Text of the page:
During periods of evident physical changes, such as puberty, menstruation, pregnancy, and menopause, hormones affect everything in a woman’s body. When it comes to menopause, the stereotypical symptoms are highly publicized, such as hot flashes, mood swings, sleeplessness and loss of libido. So, it comes to a surprise when an increasingly high number of women report deteriorating gum and dental health as a symptom. Many women don’t even realize they are at risk for developing dental problems as their hormone levels fluctuate or that the likelihood of this happening is great.
Menopausal women experience changes in their mouths due to hormone fluctuations. Whether these changes involve dry mouth, burning sensations in the gum, altered taste or tenderness in the mouth, it is a symptom that affects over a large majority in perimenopause, menopause and post-menopause stages. The Journal of Periodontology recently published a study that found 23% of women, aged 30-54, and 44% of those women, aged 55-90, have periodontitis. Periodontitis is an advanced form of periodontal disease, which is a serious infection of the gums and bones supporting teeth, often leading to tooth loss. Periodontal disease has also been linked to heart disease, the number one cause of death in men and women.
Causes of Poor Gum and Dental Health
When a woman goes through menopause, her estrogen levels fluctuate constantly. Eventually, this results in decreased estrogen production. This process has a tremendous impact on gums, salivary glands, joints, and jawbones. Some women develop a rare condition known as menopausal gingivostomatitis, a condition where the outer layers of the gums separate from the underlying tissue, exposing nerve endings. Because an estrogen deficiency also reduces bone mineral density, this can result in bone loss. If one experiences bone loss in the alveolar bone, it can result in tooth loss.
Symptoms of Gum Issues
- Bad breath that doesn’t go away
- Sensitive, soft, or swollen gums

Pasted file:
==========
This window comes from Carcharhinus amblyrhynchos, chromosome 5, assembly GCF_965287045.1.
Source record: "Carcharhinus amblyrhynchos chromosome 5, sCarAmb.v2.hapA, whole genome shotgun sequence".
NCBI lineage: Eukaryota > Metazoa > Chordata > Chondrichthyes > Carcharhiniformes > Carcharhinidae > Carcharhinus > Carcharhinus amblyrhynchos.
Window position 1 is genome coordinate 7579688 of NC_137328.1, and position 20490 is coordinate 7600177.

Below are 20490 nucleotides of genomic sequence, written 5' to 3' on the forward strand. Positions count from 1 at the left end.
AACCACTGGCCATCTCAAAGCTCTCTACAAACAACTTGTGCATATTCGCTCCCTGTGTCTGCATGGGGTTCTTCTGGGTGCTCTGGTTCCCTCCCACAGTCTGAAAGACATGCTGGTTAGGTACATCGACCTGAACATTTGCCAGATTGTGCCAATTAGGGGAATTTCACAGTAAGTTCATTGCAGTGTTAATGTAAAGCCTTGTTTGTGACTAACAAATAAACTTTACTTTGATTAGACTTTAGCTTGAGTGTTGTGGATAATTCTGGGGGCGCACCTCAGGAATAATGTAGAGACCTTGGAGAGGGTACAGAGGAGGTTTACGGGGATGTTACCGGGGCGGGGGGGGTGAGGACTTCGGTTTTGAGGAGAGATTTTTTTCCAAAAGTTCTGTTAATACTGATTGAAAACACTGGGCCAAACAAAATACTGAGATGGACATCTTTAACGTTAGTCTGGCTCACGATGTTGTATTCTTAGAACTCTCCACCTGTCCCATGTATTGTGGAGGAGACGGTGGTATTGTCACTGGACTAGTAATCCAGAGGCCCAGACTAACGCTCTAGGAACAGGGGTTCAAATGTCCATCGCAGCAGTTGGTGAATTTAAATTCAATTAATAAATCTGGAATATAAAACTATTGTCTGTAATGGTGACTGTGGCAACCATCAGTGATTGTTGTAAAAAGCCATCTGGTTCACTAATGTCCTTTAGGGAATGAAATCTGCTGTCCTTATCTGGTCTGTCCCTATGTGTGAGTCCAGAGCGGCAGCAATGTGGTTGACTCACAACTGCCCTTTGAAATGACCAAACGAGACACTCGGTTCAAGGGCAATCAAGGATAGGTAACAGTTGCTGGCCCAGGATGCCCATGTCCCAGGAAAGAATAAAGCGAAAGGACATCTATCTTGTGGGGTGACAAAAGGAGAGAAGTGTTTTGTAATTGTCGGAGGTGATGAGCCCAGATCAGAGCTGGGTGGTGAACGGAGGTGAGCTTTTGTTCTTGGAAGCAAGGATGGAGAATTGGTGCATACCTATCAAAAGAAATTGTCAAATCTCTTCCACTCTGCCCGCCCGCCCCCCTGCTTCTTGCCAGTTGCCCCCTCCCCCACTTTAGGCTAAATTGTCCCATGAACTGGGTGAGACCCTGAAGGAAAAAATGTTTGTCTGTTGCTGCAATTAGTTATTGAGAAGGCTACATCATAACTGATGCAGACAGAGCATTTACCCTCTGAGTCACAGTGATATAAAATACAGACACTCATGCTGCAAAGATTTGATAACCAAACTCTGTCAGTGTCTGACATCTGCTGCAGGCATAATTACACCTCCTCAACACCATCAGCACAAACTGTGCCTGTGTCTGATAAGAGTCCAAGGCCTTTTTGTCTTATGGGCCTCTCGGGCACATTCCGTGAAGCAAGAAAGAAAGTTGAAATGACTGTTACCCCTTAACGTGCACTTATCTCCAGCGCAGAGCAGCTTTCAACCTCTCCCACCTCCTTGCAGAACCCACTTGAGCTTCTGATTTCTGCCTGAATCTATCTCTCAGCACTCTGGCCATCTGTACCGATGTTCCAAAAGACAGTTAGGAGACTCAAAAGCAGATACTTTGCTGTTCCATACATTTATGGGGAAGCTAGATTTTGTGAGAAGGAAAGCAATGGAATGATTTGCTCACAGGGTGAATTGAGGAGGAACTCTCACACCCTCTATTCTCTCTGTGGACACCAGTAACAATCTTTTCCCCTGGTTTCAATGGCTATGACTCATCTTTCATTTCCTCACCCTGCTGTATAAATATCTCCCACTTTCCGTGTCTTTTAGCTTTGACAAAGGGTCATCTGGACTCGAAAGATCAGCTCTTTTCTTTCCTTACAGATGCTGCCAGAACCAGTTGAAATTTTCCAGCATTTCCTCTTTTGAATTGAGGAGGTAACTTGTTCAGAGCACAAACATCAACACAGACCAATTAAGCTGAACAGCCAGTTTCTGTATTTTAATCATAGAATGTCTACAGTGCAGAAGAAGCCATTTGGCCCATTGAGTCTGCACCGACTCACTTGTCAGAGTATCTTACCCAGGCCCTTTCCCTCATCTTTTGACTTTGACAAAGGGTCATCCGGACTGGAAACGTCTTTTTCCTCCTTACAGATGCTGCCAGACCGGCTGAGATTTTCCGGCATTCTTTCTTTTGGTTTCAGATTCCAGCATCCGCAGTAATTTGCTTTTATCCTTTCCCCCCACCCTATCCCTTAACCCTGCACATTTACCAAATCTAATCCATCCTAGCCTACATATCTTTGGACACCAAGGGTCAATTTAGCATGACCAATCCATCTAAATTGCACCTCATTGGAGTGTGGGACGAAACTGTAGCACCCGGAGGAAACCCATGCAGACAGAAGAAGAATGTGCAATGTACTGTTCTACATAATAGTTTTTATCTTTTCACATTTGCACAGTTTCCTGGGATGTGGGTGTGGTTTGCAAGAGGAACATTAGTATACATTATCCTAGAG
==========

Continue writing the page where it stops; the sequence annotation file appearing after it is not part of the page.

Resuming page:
- Dry or shiny gums
- Teeth that look longer due to receding gums
- Gums that bleed during brushing or flossing
- Changes in the color of your gums (pink to pale or red)
- Pus between your teeth and gums
- Gums bleeding with little pressure
- Gums that have pulled away from teeth, creating a pocket
Symptoms of Dental Issues
- Dry mouth
- Tooth decay
- Burning tongue
- Jaw problems
- Altered taste perception
- Noticeable changes in the way your teeth fit together when you bite down
- Pus between your teeth and gums
- Pus coming from between your teeth and gums
- Bad breath that doesn’t go away
- Poor dental hygiene definitely contributes to sore, swollen or bleeding gums.
- Vitamin deficiencies can lead to inflamed, bleeding gums. Niacin and Vitamin C deficiencies are the most common of them.
- Not being gentle while flossing can also result in gum problems.
- Bleeding gums are one of the many side effects of chemotherapy.
- Canker sores, or mouth ulcers, is another cause of sore gums. Although researchers haven’t determined what triggers canker sores, they believe bacteria or viruses could have something to do with it.
- Certain medications can affect one’s gum and dental health because it can decrease the production of saliva, which as a protective effect on your gums and teeth. Examples are Dilantin and Adalat.
- Certain lifestyle choices can have serious consequences – using cigarettes and other tobacco products is no exception. Smokers are more prone to developing gum disease than non-smokers.
- Diseases, such as HIV, diabetes or cancer, interfere with one’s immune system, putting them at greater risk for infections.
- Brushing too vigorously damages tooth enamel and injures gums.
When to See a Doctor
If you are experiencing gums that heavily bleed when brushed, pus coming from your gums, bad breath that can’t be treated, receding gums or extremely swollen gums, it is advised to seek medical attention.
Managing Poor Gum and Dental Health
Daily Lifestyle Changes
The good news is gum problems can be avoided, or at the very least symptoms can be minimized, with these simple lifestyle changes:
- Stress Reduction and Relaxation – Since stress raises the likelihood of inflammation on your body during menopause, relaxation exercises, breathing exercises, massage, hypnosis, yoga and visualization techniques are all wonderful ways to help deal with stress and minimize the effects of it on your body during menopause.
- Exercise Regularly – You don’t have to live at the gym though. Go for a walk around the block and take the stairs instead of the elevator for starters.
- Maintain Dental Hygiene – Stay disciplined when it comes to dental hygiene. Make sure to brush your teeth twice a day, using moderate circular motions instead of a back-and-forth movement. Also, don’t forget to floss every day. This will keep plaque from accumulating and infecting your gums. Finally, have your teeth professionally cleaned every six months and schedule regular checkups.
- Rinse Daily with Fluoride – Rinsing daily with fluoride will reduce the bacteria in your mouth.